And 73 percent of that crowd comes from more than 50 miles away, says Bishop.
It’s an economic boon to Henderson. Gold says that for most of the year, Henderson is spending money elsewhere, but for “one week a year we are importing dollars.”
The cost to attend the festival—free—is still something Gold feels passionate about.
“You can have a millionaire and a pauper standing next to each other and having a great time,” Gold said. “It doesn’t happen in very many other places.”
The blues, too, is a style that casts a diverse net—rhythm and blues, gospel blues, country blues, etc.
“There’s a little bit of something for everybody,” Gold said. “If the band up there isn’t your cup of tea, just wait.”
This year the festival will host 17 food vendors—“from barbecue to baklava,” Gold says. And also a beer garden hosted by Henderson Brewing Company.
Bishop and Gold say that the “Sunset District,” an ordinance approved by the Henderson Board of Commissioners in Sept. 2022 allowing patrons to carry alcoholic beverages in approved cups within a designated downtown area, is not activated for the Handy Fest.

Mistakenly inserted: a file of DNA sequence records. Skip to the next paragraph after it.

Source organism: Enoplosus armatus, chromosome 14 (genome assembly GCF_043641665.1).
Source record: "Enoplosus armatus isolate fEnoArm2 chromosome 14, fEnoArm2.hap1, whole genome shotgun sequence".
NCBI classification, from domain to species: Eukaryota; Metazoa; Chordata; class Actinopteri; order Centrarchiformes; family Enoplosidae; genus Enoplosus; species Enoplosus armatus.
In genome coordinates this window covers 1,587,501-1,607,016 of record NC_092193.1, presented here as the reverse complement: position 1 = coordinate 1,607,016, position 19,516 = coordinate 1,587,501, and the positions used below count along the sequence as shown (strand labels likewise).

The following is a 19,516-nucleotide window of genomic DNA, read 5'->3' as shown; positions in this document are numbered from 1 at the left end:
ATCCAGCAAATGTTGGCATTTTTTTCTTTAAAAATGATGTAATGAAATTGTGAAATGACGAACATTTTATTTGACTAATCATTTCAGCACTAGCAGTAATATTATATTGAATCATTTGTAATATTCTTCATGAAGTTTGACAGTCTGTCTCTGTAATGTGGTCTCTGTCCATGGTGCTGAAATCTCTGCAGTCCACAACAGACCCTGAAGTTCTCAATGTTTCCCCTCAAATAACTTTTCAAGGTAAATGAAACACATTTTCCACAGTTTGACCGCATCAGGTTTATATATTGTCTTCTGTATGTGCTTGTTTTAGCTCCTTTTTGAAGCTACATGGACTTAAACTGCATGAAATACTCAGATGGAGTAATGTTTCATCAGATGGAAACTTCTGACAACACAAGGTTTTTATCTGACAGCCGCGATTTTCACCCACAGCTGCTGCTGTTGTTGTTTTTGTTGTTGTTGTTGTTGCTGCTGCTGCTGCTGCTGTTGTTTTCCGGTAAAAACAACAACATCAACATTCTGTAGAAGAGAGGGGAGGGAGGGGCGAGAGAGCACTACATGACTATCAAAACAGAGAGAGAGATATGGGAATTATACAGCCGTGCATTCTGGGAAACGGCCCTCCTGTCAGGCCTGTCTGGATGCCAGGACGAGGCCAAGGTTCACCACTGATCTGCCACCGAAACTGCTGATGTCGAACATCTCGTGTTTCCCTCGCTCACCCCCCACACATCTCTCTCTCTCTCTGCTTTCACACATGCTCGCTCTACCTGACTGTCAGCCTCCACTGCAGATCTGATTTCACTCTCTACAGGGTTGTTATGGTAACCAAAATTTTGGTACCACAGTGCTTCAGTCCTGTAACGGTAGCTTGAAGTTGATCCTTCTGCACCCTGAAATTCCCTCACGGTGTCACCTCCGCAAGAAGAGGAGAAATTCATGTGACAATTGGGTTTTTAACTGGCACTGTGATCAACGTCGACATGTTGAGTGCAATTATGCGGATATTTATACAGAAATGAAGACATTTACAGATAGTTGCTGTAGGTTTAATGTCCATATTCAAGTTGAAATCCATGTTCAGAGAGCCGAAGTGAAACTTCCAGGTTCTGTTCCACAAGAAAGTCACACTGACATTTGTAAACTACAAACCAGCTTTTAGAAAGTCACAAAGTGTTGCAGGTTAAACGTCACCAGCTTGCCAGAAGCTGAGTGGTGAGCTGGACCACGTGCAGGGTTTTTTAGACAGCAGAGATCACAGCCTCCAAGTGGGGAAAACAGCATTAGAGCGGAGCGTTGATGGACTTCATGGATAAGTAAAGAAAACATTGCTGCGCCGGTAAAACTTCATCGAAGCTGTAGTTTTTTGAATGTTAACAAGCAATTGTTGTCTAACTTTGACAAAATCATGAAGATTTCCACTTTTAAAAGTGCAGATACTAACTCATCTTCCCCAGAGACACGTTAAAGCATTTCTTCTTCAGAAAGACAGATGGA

They say festival organizers have the choice to activate the Sunset District, and Handy officials do not want it in place. Part of the reason boils down to economics. A percentage of the proceeds from the beer garden goes to the Handy Fest, and keeping beer drinkers in the beer garden makes economic sense.
One of the leaders of the Handy Fest since his first in 1998, Gold says this year will be his last in a leadership role—for a while, anyway.
His son, Nate, is a runner on Henderson County High School’s track team, and festival committee meetings kept him away from some of his meets this past spring.
But he’ll be back, he admits. The fest is in his blood.
Newman says many of the bands that play at the Handy Fest tour throughout the U.S. and many also tour in Europe.
“(But) they know and love and remember the Handy Fest and Henderson, Ky.,” she says. “That’s magic.”
“The great thing is that it is the signature festival, not of the region, but all around the world (during the week it’s put on),” Gold says.
“For a week of the year,” Bishop says, “it is the epicenter of the entire genre.”
By the way, the headliner who squeezed his act into Rookie’s to rock the rainy night was the band of Devin Allman, son of legendary Gregg Allman of the Allman Brothers Band.
“They did it and it was a great time,” Gold says.
And the 70-something who took a quick rest on the metal walkway before his encore was none other than four-time Grammy winner Delbert McClinton.
While peering at the splayed Grammy winner, Bishop and Gold asked each other, “Is he OK?”
Then he popped up, moved to the stage and gave his encore.
Gold says his favorite Handy Fest committee meeting is the first after the festival when organizers recount their own instances of Handy Magic, telling their tales, reliving the music, feeling the feeling, until they do it all again next year.